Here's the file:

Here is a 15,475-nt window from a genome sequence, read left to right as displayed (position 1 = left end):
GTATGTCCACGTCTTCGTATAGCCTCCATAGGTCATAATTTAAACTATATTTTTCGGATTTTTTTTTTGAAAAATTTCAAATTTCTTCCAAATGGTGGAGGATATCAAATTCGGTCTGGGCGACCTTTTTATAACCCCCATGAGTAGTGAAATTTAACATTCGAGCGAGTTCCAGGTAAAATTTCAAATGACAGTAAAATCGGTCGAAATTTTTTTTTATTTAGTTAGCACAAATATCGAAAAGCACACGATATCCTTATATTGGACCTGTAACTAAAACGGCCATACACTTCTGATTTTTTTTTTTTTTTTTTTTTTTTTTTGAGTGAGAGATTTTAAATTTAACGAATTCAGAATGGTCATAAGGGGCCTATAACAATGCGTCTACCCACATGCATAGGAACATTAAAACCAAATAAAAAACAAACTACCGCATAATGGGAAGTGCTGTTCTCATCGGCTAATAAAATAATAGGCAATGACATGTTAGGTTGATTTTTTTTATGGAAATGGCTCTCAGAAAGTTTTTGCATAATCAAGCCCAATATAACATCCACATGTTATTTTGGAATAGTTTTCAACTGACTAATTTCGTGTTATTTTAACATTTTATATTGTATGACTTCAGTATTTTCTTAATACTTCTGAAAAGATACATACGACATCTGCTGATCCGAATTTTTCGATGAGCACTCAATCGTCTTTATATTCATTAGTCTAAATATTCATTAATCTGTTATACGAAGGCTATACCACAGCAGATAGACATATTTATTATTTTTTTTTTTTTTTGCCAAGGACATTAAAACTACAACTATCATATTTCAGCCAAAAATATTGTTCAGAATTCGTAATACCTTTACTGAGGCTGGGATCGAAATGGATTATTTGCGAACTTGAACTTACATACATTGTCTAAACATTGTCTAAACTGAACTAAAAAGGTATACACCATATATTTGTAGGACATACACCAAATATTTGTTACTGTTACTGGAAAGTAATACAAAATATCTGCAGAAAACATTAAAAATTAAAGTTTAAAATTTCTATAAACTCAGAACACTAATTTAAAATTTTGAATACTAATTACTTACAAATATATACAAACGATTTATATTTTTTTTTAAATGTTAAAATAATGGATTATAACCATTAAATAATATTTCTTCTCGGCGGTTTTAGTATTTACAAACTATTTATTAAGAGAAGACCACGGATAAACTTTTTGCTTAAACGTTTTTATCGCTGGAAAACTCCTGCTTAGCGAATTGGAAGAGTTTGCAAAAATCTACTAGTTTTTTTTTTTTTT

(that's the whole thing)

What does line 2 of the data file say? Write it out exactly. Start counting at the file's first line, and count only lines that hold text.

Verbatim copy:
GTATGTCCACGTCTTCGTATAGCCTCCATAGGTCATAATTTAAACTATATTTTTCGGATTTTTTTTTTGAAAAATTTCAAATTTCTTCCAAATGGTGGAGGATATCAAATTCGGTCTGGGCGACCTTTTTATAACCCCCATGAGTAGTGAAATTTAACATTCGAGCGAGTTCCAGGTAAAATTTCAAATGACAGTAAAATCGGTCGAAATTTTTTTTTATTTAGTTAGCACAAATATCGAAAAGCACACGATATCCTTATATTGGACCTGTAACTAAAACGGCCATACACTTCTGATTTTTTTTTTTTTTTTTTTTTTTTTTTGAGTGAGAGATTTTAAATTTAACGAATTCAGAATGGTCATAAGGGGCCTATAACAATGCGTCTACCCACATGCATAGGAACATTAAAACCAAATAAAAAACAAACTACCGCATAATGGGAAGTGCTGTTCTCATCGGCTAATAAAATAATAGGCAATGACATGTTAGGTTGATTTTTTTTATGGAAATGGCTCTCAGAAAGTTTTTGCATAATCAAGCCCAATATAACATCCACATGTTATTTTGGAATAGTTTTCAACTGACTAATTTCGTGTTATTTTAACATTTTATATTGTATGACTTCAGTATTTTCTTAATACTTCTGAAAAGATACATACGACATCTGCTGATCCGAATTTTTCGATGAGCACTCAATCGTCTTTATATTCATTAGTCTAAATATTCATTAATCTGTTATACGAAGGCTATACCACAGCAGATAGACATATTTATTATTTTTTTTTTTTTTTGCCAAGGACATTAAAACTACAACTATCATATTTCAGCCAAAAATATTGTTCAGAATTCGTAATACCTTTACTGAGGCTGGGATCGAAATGGATTATTTGCGAACTTGAACTTACATACATTGTCTAAACATTGTCTAAACTGAACTAAAAAGGTATACACCATATATTTGTAGGACATACACCAAATATTTGTTACTGTTACTGGAAAGTAATACAAAATATCTGCAGAAAACATTAAAAATTAAAGTTTAAAATTTCTATAAACTCAGAACACTAATTTAAAATTTTGAATACTAATTACTTACAAATATATACAAACGATTTATATTTTTTTTTAAATGTTAAAATAATGGATTATAACCATTAAATAATATTTCTTCTCGGCGGTTTTAGTATTTACAAACTATTTATTAAGAGAAGACCACGGATAAACTTTTTGCTTAAACGTTTTTATCGCTGGAAAACTCCTGCTTAGCGAATTGGAAGAGTTTGCAAAAATCTACTAGTTTTTTTTTTTTTT